3. If you've been writing diverse characters for a while but are having trouble placing your work, don't give up. Keep writing the stories you believe in, and don't assume you can tell what an agent or editor is looking for by their physical appearance or current list. Change is constant and you never know who will end up connecting with your work.

Thanks so much for an inspiring and thoughtful interview, Brandy!

Thanks for having me, Maya!

To learn more about Brandy Colbert, check out her blog or follow her on twitter.

Also, don't miss the other Diversity Solutions interviews with Nathan Bransford, Sherri L. Smith, Stephanie Guerra, Lamar Giles, Aisha Saeed, and Jessica Martinez!

Monday, May 5, 2014

Diversity Solutions with Jessica Martinez

Hi all, and welcome to the latest installment of Diversity Solutions! The cry for more diversity in kid lit has been growing with the #WeNeedDiverseBooks campaign kicked off last week.  Today we have author Jessica Martinez with us to discuss how we can achieve the change we need.

Jessica Martinez is the author of The Vow, a YA contemporary about two friends who decide to get married so that the boy won't have to return to his home country.  She has also written The Space Between Us and Virtuosity.  Her upcoming YA thriller, Kiss Kill Vanish, will be released in October 2014 by Katherine Tegan Books.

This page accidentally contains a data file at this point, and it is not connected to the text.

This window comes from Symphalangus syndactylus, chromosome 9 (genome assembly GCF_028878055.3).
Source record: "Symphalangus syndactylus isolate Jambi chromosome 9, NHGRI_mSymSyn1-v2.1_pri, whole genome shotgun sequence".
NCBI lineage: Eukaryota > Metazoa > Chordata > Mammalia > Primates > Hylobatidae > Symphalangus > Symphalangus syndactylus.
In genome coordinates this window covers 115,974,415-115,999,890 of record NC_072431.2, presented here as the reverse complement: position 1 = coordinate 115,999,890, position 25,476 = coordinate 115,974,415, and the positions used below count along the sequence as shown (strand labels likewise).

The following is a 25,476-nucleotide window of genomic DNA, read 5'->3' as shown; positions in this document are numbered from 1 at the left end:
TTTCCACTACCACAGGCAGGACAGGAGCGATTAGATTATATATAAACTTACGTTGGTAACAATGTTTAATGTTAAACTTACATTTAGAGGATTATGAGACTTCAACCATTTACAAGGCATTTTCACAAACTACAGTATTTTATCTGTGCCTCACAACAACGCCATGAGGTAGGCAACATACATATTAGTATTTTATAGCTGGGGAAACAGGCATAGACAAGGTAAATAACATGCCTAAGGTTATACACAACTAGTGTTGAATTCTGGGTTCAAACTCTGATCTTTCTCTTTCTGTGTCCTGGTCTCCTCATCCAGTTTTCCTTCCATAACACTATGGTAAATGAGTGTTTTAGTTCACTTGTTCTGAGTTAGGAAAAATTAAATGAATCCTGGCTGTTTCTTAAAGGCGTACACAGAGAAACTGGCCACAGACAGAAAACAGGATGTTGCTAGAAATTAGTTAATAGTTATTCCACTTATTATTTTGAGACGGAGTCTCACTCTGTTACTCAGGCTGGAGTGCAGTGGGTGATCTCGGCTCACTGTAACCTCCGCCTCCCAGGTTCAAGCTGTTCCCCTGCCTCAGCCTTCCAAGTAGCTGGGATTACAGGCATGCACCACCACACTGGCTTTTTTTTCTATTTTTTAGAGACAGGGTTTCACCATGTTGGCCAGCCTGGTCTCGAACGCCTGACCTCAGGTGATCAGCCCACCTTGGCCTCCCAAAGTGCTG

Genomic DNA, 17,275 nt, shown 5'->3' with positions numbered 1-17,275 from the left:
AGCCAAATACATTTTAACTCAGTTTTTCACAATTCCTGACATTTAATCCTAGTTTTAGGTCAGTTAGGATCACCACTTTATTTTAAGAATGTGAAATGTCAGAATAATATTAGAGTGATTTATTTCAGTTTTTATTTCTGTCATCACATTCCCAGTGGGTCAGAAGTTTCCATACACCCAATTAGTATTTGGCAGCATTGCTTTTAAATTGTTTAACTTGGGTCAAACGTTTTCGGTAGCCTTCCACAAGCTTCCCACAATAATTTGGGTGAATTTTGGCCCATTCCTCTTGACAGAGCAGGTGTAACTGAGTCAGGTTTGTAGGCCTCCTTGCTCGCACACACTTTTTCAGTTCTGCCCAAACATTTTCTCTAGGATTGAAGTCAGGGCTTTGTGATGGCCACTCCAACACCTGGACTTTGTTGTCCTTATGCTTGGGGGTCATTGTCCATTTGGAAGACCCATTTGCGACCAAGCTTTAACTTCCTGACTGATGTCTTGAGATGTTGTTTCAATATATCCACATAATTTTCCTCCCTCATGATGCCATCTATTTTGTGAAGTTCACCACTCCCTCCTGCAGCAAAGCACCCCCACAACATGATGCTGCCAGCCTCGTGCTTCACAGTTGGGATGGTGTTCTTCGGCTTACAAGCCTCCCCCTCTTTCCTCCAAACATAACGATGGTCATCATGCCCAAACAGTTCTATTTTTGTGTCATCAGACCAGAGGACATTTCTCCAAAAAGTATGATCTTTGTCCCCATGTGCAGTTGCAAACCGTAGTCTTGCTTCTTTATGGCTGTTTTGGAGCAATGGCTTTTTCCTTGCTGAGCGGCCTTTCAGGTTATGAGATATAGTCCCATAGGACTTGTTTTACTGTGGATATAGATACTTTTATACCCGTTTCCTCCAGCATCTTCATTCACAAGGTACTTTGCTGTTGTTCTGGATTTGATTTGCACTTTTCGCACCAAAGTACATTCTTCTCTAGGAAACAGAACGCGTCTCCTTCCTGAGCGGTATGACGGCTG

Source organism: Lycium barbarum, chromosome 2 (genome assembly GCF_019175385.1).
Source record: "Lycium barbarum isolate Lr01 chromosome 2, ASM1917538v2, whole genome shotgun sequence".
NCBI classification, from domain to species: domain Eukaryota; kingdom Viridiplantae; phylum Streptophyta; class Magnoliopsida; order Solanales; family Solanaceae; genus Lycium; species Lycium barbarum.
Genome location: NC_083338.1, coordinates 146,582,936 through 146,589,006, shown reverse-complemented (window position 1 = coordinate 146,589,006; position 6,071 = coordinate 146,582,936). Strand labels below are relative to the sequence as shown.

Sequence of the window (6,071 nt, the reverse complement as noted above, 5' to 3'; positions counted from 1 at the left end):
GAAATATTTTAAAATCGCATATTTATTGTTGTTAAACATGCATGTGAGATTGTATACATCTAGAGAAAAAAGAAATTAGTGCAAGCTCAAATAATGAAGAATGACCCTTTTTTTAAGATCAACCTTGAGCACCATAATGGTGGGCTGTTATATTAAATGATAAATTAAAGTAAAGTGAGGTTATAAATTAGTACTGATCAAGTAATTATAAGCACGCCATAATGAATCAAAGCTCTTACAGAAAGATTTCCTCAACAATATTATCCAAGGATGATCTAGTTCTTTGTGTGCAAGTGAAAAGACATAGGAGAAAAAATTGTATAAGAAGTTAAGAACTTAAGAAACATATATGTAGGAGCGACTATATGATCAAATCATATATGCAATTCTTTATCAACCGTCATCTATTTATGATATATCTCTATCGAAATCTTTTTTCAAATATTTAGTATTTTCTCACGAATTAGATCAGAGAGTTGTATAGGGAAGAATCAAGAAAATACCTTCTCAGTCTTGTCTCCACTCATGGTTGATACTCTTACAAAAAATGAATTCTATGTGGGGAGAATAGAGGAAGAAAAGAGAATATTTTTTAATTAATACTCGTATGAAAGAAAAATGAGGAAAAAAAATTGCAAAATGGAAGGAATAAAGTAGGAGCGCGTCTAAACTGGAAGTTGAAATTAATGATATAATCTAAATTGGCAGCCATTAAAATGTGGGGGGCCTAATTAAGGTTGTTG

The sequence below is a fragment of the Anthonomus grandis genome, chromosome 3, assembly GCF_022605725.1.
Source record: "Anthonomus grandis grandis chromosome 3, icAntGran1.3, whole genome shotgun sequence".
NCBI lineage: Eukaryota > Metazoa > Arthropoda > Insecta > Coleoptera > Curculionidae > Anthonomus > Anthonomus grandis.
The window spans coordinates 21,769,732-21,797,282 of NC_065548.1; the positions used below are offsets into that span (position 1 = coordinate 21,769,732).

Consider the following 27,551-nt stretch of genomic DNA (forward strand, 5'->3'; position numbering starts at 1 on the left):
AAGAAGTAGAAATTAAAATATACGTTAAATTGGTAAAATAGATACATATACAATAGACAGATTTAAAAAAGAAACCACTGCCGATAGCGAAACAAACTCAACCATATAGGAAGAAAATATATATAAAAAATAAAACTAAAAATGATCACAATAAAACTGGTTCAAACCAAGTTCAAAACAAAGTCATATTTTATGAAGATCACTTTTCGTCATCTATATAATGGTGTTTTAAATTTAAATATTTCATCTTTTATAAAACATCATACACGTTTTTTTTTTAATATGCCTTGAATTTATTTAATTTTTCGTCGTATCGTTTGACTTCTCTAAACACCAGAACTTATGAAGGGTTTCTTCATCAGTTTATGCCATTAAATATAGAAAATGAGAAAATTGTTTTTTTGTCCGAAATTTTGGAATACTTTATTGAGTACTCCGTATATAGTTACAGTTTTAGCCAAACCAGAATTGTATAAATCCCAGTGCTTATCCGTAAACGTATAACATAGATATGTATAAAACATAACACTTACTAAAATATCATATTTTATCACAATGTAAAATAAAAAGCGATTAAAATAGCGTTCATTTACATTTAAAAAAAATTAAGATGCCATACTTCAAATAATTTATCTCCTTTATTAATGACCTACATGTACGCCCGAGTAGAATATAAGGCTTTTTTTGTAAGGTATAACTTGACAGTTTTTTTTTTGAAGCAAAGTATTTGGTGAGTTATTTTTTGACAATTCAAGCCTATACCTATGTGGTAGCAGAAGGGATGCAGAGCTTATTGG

Hi Jessica! Thanks so much for joining to discuss the state of diversity in publishing today!

First, tell us a little bit about your upcoming novel, KISS KILL VANISH. What inspired your character, Valentina Cruz?

KISS KILL VANISH is about a girl who witnesses a murder—carried out by her boyfriend, ordered by her father. Horrified, she realizes that nothing in her life is as it seems, so she flees, leaving her privileged Miami life and taking on a new identity. Her past, however, has a way of finding her.

Valentina was inspired by a friend of mine. After we’d known each other for years, she confided that her father and uncle were in jail in her home country and that the family business was a criminal one. I was fascinated by the idea of growing up in a crime family. I wondered exactly when and how somebody would find this out about themselves, and at what point they would go from becoming an innocent victim to an accomplice. All that wondering gave birth to Valentina’s story.

You've written multiple novels with diverse characters. Do you feel a burden to represent their ethnicity when you're writing them, or do you focus more on their individual traits? How do you navigate that dichotomy?

It’s such a tightrope walk! I never want my characters’ ethnicity to be THE thing about them, but pretending it’s not an integral part of their identity would be a huge mistake. For me, the answer is in knowing my characters as entire people.